Management of Council Land – grass mowing and glyphosate use
Text of Cardiff Civic Society to Peter Bradbury, the Cabinet Member for Parks, Cardiff Council
Thank you for your response to our letter about grass mowing and glyphosate use (attached below)
We are pleased that you have agreed to increase areas where the land will be managed for the benefit of wild flowers. However, this is a modest – very modest – improvement. We would welcome confirmation that these areas, as well as existing “no mow” areas (e.g. patch on Llandaff Fields), will be cut at the right time of year and the grass cuttings removed (“cut and lift” management).
Overall, though, we found your response to be both concerning and disappointing.
Much of your response is simply irrelevant to the issues we raised. We did not mention the climate crisis; the management of SSSIs; the number of volunteers in your Friends groups; or trees.
There are also a number of misrepresentations, false assumptions and inaccuracies in your response – e.g. that less mowing could increase the Council’s carbon footprint. You have not provided any evidence for this statement.
Your response displays a lack of understanding about the relationship between the climate crisis and the biodiversity crisis: whilst these are linked, they are separate issues. Even without climate change, there would still be a decline in biodiversity, because of loss of habitat.
Your response did not address your future plans for increasing the land area managed for biodiversity. We suggest that the Council develop a plan for this, which provides details of locations, targets, timescales and who is responsible for implementation. By doing this, improvement can be monitored and the Council can be held to account. We notice that your BRED Plan includes the development of a Pollinator Action Plan. This was first discussed at a meeting of the Cardiff Biodiversity Partnership in September 2013 and it seems that, nearly seven years later, there is still no pollinator plan. This lack of action is woeful.
The grass-cutting issue was also raised at a Cardiff Biodiversity Partnership meeting in 2013. So, despite this; the Environment (Wales) Act 2016; the Well-being of Future Generations (Wales) Act 2015; and the Environment (Wales) Act 2016 s. 6 statutory guidance (see note below), it would seem that Cardiff Council has made very little progress on this important issue.
Furthermore, there have been real problems over the years in preserving the small improvements that have been made. For example, the Council attempted in 2016 to plough up part of Pontcanna Meadow, spray it with glyphosate and plant it with “pictorial meadow” seeds (which isn’t managing grassland for biodiversity). It also proposed using the Meadow for a VIP car park when the European Football competition was held in Cardiff in 2017. Fortunately, local people managed to get both these proposals stopped. Hailey Park has also been cut twice this year, even though the Council agreed to leave mowing until the end of summer.
It is also important to recognise that managing grassland for biodiversity is not just about pollinators, important as they are. Well managed grassland provides habitat for a wide range of small mammals, birds and reptiles. So, a plan for improving land management for biodiversity, as suggested above, is vital.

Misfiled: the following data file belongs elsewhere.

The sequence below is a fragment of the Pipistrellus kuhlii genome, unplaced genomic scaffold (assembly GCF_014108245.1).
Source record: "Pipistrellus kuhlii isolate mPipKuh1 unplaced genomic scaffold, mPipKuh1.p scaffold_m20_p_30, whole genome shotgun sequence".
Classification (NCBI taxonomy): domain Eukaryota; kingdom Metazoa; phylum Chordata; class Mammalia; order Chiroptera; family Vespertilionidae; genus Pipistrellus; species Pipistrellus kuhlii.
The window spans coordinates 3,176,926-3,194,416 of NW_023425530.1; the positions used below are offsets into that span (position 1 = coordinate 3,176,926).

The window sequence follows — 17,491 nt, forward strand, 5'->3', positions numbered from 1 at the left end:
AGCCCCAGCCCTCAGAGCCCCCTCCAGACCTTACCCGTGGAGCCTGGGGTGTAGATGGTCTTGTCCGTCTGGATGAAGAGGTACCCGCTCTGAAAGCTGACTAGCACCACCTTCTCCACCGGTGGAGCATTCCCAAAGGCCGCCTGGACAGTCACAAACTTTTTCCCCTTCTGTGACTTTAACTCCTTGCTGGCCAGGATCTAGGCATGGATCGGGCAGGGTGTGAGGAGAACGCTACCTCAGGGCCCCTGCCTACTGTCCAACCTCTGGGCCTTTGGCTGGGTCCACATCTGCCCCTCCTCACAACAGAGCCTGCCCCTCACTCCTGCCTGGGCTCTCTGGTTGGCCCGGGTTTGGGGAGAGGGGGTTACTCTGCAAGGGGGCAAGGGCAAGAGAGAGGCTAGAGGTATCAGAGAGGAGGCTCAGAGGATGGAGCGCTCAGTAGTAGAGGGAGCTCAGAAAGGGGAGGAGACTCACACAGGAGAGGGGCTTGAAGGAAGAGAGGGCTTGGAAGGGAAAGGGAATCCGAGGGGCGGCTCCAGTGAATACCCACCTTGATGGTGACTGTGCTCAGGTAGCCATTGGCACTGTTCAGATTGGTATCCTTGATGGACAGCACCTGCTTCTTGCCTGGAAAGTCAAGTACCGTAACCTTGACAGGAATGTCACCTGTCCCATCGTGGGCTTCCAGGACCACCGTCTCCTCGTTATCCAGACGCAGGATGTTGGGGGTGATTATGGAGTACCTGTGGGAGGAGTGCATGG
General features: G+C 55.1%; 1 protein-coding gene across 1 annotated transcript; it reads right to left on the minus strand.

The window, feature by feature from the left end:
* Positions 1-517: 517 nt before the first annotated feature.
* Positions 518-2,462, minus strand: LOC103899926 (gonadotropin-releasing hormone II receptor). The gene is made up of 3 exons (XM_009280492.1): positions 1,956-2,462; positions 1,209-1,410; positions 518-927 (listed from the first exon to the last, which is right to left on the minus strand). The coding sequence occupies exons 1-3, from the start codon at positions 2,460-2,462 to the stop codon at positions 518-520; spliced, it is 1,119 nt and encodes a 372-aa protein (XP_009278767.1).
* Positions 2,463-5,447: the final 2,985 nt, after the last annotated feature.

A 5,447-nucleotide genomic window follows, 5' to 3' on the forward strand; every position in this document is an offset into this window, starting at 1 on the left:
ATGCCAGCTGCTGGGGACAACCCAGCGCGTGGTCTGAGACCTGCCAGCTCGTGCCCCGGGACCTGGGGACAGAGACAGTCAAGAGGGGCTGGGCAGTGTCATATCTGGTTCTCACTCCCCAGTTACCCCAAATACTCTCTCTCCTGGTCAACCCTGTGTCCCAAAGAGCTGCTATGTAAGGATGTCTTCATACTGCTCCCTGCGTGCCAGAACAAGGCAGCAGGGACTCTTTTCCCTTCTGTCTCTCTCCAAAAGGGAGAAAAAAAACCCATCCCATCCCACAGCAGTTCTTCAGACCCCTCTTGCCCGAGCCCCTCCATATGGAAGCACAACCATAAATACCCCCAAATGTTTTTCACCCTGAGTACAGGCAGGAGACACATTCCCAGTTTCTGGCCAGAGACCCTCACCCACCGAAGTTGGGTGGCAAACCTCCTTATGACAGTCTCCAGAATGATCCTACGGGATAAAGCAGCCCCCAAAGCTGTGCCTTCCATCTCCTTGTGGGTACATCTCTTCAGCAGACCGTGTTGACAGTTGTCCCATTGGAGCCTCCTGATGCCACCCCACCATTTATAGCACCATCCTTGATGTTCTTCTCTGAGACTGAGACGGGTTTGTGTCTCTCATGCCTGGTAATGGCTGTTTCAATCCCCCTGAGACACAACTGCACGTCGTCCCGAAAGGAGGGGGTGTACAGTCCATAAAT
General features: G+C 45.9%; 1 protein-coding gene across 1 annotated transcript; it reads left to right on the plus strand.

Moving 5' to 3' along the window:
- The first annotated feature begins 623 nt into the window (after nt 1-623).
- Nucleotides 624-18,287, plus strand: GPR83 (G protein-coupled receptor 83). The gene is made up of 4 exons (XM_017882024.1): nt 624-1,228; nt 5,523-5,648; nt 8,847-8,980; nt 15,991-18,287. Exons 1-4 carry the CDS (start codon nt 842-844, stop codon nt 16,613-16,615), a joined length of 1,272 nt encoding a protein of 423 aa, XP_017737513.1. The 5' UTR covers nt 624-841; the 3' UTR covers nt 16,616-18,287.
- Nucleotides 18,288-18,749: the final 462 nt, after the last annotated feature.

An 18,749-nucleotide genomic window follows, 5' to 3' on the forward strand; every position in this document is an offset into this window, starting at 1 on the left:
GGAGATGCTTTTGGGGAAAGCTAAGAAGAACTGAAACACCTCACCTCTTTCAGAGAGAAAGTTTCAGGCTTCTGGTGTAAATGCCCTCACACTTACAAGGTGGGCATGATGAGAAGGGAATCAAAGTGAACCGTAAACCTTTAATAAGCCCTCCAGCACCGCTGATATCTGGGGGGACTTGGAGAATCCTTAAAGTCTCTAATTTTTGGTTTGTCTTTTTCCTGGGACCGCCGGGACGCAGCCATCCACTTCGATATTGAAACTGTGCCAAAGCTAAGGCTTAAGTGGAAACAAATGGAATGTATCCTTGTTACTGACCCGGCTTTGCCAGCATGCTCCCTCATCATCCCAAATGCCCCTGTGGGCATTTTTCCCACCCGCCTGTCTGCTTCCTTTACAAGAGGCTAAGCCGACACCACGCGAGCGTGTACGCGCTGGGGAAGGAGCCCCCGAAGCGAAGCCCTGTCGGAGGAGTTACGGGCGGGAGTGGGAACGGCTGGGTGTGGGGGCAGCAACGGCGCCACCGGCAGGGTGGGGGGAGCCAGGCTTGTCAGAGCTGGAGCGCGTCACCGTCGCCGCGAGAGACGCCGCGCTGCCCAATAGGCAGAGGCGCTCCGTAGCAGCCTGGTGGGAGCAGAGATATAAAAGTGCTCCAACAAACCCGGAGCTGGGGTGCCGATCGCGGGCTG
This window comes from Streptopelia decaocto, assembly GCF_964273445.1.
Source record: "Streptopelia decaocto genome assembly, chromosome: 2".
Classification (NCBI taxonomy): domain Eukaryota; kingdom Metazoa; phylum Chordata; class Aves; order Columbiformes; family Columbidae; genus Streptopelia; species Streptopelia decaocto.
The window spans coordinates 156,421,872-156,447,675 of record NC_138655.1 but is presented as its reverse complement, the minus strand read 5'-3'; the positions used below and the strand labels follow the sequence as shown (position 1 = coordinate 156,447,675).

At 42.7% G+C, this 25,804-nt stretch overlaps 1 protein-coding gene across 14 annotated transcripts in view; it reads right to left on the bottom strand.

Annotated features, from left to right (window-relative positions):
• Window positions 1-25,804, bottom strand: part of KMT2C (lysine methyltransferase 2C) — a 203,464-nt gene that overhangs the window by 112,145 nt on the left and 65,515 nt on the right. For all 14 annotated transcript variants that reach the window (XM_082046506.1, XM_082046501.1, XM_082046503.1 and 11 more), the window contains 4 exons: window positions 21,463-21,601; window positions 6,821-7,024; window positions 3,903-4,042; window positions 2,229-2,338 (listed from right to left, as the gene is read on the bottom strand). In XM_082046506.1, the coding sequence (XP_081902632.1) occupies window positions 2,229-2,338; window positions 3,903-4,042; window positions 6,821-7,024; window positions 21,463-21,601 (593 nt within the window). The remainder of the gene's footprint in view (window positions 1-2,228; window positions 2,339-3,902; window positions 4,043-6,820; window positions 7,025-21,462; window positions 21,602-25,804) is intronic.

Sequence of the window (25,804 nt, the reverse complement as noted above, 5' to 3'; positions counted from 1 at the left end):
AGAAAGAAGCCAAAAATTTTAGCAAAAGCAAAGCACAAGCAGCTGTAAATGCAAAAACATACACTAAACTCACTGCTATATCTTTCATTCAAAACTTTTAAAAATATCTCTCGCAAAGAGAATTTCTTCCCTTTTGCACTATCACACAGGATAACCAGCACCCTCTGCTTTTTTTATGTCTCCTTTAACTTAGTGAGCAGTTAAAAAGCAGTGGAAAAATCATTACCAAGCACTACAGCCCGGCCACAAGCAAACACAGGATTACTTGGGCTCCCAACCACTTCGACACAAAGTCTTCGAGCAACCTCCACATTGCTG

We note your comments about glyphosate use and are disappointed that the Council does not seem to be committed to reducing its use very considerably or phasing it out altogether. You will be aware that the Future Generations Commissioner has, in her recent Report, called for Wales to ban the use of pesticides. Other Welsh Councils seem to be taking more robust action on this issue – e.g. the Vale of Glamorgan Council has stopped using glyphosate in its parks, which is a good first step. Cardiff Council needs to follow suit.
In your letter you state – Central to the Biodiversity and Resilience of Ecosystems Duty Forward Plan is an Implementation Programme which details projects that the Council is involved in to promote biodiversity and ecosystem resilience
Unfortunately, the BRED Plan is not “SMART” – it contains no timescales nor identification of who is responsible for actions. There is no specific mention of reduced mowing and glyphosate use. These may be part of “development of Council wide pollinator action plan” but this really isn’t clear.
We welcome the Environmental Scrutiny Committee’s Managing Biodiversity and Natural Environment in Cardiff Report and we look forward to the Cabinet approving it in its entirety. We suggest though, that after the Report’s adoption, the BRED Plan is re-written, so that it provides clarity on what the Council is intending to do and by when.
Once again, we are copying in the Office of the Future Generations Commissioner and the Wales Audit Office, for their information.
Cardiff Civic Society
cc. Sophie Howe, Future Generations Commissioner
Adrian Crompton, Auditor General for Wales
The s.6 statutory guidance includes the following as examples of how public bodies can comply with their legal duties –
Look for opportunities, whether they are big or small, to help encourage biodiversity – e.g. plant native species, wildflower areas for pollinators, leaving areas of unmown grass; and improving connectivity between valuable habitats
Support the creation of new habitats, such as local orchards, native hedges, wildflower meadows or other areas of wildlife-friendly green space that is accessible to local communities
Manage the land over which you have control to be wildlife friendly, and involve staff in the planning and management of this
If you have responsibility for road verge management, manage these in a way which contributes to road safety and wildlife conservation